- The Washington Times - Sunday, October 29, 2006

Marriott owners in the Washington area plan to spend more than $50 million renovating all of the chain’s hotels in the District and many in the suburbs by the end of next year.

“We look at Washington, D.C., as a type of market that really gives an impression of what Marriott is all about,” said Jon Moore, regional vice president for marketing and electronic commerce at Marriott International Inc., which controls 25 percent of the hotel market in the District.

The hotels, which are operated by Bethesda-based Marriott but owned by companies such as Host Hotels & Resorts Inc., will undergo renovations of its lobbies or guest rooms to stay competitive in the Washington area.

Owners get final approval of a hotel’s renovations, but the management companies often initiate the process, analysts say.

“Marriott, as the owner of the brand, is telling their owners, ‘Look, it’s time to make these upgrades.’ If you want to stay in good graces with the brand, you do it or they’ll yank the flag,” said Jeff Randall, equity analyst for A.G. Edwards & Sons Inc. in St. Louis.

“Marriott, Hilton , Starwood — they’ve been pretty hard-nosed,” Mr. Randall said. “They don’t want to go the way of the Holiday Inn, which suffered from a lack of cohesive product in the guests’ eyes.”

Host Hotels & Resorts, which owns three of the Marriott hotels in the Washington area, declined to comment on the record for this article.

The J.W. Marriott on Pennsylvania Avenue Northwest and Marriott at Metro Center on 12th Street Northwest will get new lobbies and meeting spaces. The Washington Marriott on 22nd Street Northwest will get an updated lobby and guest rooms. The Wardman Park Marriott will be renovated late next year or in 2008, but those plans aren’t final.

Outside the District, four Marriott hotels are undergoing renovations. The top-floor restaurants at Arlington’s Key Bridge Marriott are being turned into a ballroom with floor-to-ceiling views of the city. In Crystal City, the Crystal Gateway Marriott will get new meeting and guest rooms and the Crystal City Marriott will get a new lobby, rooms and restaurant. A new lobby and restaurant are expected to be completed this year on the Tysons Corner Marriott.

In some guest rooms, Marriott is installing high-tech, IPod-enabled speakers and plasma televisions that can display a TV show and a laptop computer screen on a split screen. Last year, the chain upgraded the bedding in all of its guest rooms.

Mr. Moore says the renovations are designed to keep the hotels up to date, stylish and consistent.

“There are a number of factors we look to for what measures success: the profitability of a hotel and guest satisfaction, measured down to the most minute details,” he said. “How they felt about the guest rooms themselves, how they felt the guest room met the needs of technology, comfort and overall amenities.”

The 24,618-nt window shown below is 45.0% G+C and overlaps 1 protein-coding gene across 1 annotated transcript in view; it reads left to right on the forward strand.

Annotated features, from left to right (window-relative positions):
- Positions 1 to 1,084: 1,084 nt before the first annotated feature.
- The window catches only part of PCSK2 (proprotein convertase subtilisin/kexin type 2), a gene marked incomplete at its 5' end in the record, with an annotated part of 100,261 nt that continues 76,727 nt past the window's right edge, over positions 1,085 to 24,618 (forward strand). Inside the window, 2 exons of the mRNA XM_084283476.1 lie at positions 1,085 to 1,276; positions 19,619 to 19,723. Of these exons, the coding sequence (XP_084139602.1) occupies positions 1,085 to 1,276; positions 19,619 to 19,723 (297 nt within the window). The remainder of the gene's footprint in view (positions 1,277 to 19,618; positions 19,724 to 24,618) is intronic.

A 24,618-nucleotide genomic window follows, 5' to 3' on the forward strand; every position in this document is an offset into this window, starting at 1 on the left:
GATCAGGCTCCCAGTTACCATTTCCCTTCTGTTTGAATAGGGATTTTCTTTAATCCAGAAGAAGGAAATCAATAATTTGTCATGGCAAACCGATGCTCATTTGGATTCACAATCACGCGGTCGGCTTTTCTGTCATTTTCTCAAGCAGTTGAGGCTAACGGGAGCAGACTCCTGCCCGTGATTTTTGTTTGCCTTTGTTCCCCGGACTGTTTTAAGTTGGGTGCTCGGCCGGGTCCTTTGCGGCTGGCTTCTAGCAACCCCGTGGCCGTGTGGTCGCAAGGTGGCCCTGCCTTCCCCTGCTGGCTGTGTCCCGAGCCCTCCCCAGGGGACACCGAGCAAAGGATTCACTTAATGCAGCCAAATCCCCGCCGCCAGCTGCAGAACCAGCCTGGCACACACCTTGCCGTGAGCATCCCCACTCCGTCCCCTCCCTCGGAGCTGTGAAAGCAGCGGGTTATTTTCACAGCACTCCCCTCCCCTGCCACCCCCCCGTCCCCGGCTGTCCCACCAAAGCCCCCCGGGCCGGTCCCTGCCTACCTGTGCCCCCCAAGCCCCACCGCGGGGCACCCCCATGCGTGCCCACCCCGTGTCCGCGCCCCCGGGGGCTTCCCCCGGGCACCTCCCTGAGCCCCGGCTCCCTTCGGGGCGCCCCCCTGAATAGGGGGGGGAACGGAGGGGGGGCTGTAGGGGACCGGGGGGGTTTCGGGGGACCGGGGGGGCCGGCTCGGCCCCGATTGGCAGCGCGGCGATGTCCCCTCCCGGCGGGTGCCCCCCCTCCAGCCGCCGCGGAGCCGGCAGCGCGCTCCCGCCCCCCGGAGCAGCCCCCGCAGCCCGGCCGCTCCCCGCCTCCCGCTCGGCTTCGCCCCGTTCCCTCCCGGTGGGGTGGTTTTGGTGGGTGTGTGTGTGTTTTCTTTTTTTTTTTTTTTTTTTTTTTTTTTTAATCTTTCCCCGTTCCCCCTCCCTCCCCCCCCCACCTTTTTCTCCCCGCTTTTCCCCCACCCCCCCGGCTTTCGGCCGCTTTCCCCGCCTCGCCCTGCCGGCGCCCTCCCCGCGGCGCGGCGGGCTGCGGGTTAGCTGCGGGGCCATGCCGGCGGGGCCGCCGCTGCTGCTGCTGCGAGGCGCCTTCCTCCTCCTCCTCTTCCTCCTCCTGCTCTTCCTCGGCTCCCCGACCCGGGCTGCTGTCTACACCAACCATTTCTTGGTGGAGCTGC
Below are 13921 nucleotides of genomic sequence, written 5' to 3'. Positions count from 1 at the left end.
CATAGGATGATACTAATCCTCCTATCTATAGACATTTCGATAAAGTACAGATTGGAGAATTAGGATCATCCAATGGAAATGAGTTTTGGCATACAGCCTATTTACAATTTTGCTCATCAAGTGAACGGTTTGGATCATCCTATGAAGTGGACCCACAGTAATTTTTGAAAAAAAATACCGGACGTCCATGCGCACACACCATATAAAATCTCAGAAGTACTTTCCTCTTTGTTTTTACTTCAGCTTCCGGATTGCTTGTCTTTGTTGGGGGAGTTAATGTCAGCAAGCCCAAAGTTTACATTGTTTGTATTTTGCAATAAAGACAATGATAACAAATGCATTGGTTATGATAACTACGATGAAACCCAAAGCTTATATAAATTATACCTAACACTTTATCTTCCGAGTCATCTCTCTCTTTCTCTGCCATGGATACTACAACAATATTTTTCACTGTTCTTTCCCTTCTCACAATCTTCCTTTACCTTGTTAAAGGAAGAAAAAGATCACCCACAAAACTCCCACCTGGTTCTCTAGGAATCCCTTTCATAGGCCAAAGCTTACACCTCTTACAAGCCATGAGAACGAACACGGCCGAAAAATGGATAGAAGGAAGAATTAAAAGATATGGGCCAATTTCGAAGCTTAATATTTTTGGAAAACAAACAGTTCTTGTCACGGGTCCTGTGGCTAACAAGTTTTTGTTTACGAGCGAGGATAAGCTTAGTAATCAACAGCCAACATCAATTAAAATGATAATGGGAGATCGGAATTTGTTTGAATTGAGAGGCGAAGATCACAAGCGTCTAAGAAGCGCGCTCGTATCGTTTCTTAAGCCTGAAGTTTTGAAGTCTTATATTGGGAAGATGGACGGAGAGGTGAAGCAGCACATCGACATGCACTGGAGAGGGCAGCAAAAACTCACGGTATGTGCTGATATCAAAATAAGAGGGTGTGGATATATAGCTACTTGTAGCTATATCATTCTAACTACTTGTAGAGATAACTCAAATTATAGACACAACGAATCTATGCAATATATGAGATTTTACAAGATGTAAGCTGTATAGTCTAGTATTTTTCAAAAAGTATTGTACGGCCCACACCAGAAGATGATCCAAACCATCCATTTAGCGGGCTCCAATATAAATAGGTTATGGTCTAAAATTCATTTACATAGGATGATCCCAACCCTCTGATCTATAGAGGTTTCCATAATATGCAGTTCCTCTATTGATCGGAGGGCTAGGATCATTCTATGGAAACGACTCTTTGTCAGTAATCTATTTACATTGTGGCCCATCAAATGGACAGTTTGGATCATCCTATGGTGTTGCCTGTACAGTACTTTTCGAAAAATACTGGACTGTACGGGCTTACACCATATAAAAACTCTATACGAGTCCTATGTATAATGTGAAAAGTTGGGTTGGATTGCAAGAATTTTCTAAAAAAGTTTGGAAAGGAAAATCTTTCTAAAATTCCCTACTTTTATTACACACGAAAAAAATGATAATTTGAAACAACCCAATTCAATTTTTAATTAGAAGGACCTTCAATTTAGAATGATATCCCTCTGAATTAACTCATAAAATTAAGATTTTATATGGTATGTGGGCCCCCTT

This year has been convenient for renovations, Mr. Moore said.

Across the board, hotel business is down in the District compared with a blockbuster year in 2005, although local Marriott officials insist that business is growing.

Hotel occupancy for the first nine months of the year was 70.4 percent in the Washington area, down from 73.4 percent last year, according to Smith Travel Research, a Hendersonville, Tenn., research firm. During the same time period, the average daily room rate rose 7.57 percent from $130.48 to $140.36.

“Last year was a really big year for hotels” in the city, said Liz DeBarros, a spokeswoman for the Hotel Association of Washington, D.C. “They spent a lot of time being busy and taking care of guests.”

This year, fewer citywide conventions have come to the Washington Convention Center, Congress has met the fewest number of days since President Truman was in office, and midterm elections have kept some travelers from coming to town to do business with Congress. All of these were factors in reduced hotel business.

But less business also means that fewer guests are inconvenienced by renovations.

Marriott isn’t alone in renovating, but it is leading the pack in the Washington area.

The St. Regis Hotel at 16th and K streets Northwest is closed until next fall for extensive renovations, and the Washington Plaza Hotel at Thomas Circle Northwest will be undergoing renovations until late next year.

The Four Seasons on Pennsylvania Avenue Northwest and Park Hyatt at 24th and M streets Northwest have reopened recently after renovations of $25 million and $24 million, respectively.

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